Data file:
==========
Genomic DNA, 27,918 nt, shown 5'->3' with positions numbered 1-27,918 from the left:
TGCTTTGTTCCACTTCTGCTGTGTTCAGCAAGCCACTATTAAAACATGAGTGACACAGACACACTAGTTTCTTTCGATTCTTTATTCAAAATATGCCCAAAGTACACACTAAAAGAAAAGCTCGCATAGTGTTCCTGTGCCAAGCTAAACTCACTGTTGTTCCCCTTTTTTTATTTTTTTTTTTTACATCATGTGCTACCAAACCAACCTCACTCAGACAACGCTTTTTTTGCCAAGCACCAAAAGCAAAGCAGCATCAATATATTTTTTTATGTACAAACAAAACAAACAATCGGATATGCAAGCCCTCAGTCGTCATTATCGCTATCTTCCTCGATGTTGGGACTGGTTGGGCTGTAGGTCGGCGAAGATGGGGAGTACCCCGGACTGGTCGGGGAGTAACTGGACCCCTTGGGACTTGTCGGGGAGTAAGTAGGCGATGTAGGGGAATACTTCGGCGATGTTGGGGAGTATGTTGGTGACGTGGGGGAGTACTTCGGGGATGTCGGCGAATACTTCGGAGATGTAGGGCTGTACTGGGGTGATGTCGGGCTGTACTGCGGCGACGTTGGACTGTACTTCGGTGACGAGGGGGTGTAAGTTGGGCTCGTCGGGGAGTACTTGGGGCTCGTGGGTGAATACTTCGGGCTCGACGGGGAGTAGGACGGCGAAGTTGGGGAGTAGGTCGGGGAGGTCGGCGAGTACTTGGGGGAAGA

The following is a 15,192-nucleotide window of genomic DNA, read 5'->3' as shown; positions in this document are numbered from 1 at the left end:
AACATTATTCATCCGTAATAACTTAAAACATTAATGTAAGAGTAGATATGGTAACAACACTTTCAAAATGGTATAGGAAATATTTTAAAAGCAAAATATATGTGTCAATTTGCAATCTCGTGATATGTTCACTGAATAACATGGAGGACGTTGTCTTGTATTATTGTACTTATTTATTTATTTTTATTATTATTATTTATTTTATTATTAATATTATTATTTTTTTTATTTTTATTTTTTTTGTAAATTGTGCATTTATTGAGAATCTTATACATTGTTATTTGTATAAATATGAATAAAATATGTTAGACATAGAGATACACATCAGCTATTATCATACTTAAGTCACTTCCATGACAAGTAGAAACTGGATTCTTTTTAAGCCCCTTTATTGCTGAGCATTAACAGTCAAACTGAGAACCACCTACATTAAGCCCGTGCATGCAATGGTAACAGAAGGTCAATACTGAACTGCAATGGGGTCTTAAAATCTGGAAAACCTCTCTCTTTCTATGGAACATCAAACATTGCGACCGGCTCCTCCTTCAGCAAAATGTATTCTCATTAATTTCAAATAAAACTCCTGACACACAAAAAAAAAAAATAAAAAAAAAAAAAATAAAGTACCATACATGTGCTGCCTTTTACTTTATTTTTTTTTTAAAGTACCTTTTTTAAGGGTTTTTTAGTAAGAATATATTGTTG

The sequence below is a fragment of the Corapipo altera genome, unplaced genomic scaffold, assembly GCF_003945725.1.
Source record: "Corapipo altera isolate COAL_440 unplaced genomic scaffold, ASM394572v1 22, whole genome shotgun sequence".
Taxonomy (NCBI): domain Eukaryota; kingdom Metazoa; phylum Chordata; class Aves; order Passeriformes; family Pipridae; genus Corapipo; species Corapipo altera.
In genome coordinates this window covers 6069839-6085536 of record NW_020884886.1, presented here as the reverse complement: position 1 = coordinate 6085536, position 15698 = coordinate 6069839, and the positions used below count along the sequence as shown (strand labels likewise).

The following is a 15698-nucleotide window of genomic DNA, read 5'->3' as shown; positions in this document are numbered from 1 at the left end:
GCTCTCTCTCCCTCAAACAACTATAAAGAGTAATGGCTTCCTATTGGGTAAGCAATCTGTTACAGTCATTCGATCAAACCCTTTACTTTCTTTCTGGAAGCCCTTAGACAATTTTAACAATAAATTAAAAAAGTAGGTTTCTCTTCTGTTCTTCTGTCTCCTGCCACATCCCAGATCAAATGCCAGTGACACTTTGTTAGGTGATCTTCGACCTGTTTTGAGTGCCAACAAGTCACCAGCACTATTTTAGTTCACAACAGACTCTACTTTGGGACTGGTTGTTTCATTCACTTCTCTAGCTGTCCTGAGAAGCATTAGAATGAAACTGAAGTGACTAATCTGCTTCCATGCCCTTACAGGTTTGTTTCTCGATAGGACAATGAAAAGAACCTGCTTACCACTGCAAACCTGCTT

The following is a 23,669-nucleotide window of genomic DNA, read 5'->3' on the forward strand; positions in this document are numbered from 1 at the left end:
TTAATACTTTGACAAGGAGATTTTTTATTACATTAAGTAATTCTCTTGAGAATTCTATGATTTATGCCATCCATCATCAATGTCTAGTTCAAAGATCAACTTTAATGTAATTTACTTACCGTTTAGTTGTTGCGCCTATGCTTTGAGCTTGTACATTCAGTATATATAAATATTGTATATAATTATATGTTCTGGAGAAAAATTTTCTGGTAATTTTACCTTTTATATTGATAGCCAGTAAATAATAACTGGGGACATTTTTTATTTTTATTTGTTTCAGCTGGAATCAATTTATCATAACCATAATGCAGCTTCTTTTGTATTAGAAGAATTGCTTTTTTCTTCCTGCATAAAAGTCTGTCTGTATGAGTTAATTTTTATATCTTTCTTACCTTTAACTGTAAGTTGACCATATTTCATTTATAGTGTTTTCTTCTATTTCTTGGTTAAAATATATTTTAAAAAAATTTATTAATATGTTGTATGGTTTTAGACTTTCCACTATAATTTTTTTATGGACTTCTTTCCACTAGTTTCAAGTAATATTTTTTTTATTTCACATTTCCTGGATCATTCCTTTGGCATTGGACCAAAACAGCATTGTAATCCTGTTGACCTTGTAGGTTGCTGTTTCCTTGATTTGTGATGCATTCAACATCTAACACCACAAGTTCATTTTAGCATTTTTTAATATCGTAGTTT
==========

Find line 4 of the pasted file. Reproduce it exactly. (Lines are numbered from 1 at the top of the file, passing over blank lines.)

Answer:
AACATTATTCATCCGTAATAACTTAAAACATTAATGTAAGAGTAGATATGGTAACAACACTTTCAAAATGGTATAGGAAATATTTTAAAAGCAAAATATATGTGTCAATTTGCAATCTCGTGATATGTTCACTGAATAACATGGAGGACGTTGTCTTGTATTATTGTACTTATTTATTTATTTTTATTATTATTATTTATTTTATTATTAATATTATTATTTTTTTTATTTTTATTTTTTTTGTAAATTGTGCATTTATTGAGAATCTTATACATTGTTATTTGTATAAATATGAATAAAATATGTTAGACATAGAGATACACATCAGCTATTATCATACTTAAGTCACTTCCATGACAAGTAGAAACTGGATTCTTTTTAAGCCCCTTTATTGCTGAGCATTAACAGTCAAACTGAGAACCACCTACATTAAGCCCGTGCATGCAATGGTAACAGAAGGTCAATACTGAACTGCAATGGGGTCTTAAAATCTGGAAAACCTCTCTCTTTCTATGGAACATCAAACATTGCGACCGGCTCCTCCTTCAGCAAAATGTATTCTCATTAATTTCAAATAAAACTCCTGACACACAAAAAAAAAAAATAAAAAAAAAAAAAATAAAGTACCATACATGTGCTGCCTTTTACTTTATTTTTTTTTTAAAGTACCTTTTTTAAGGGTTTTTTAGTAAGAATATATTGTTG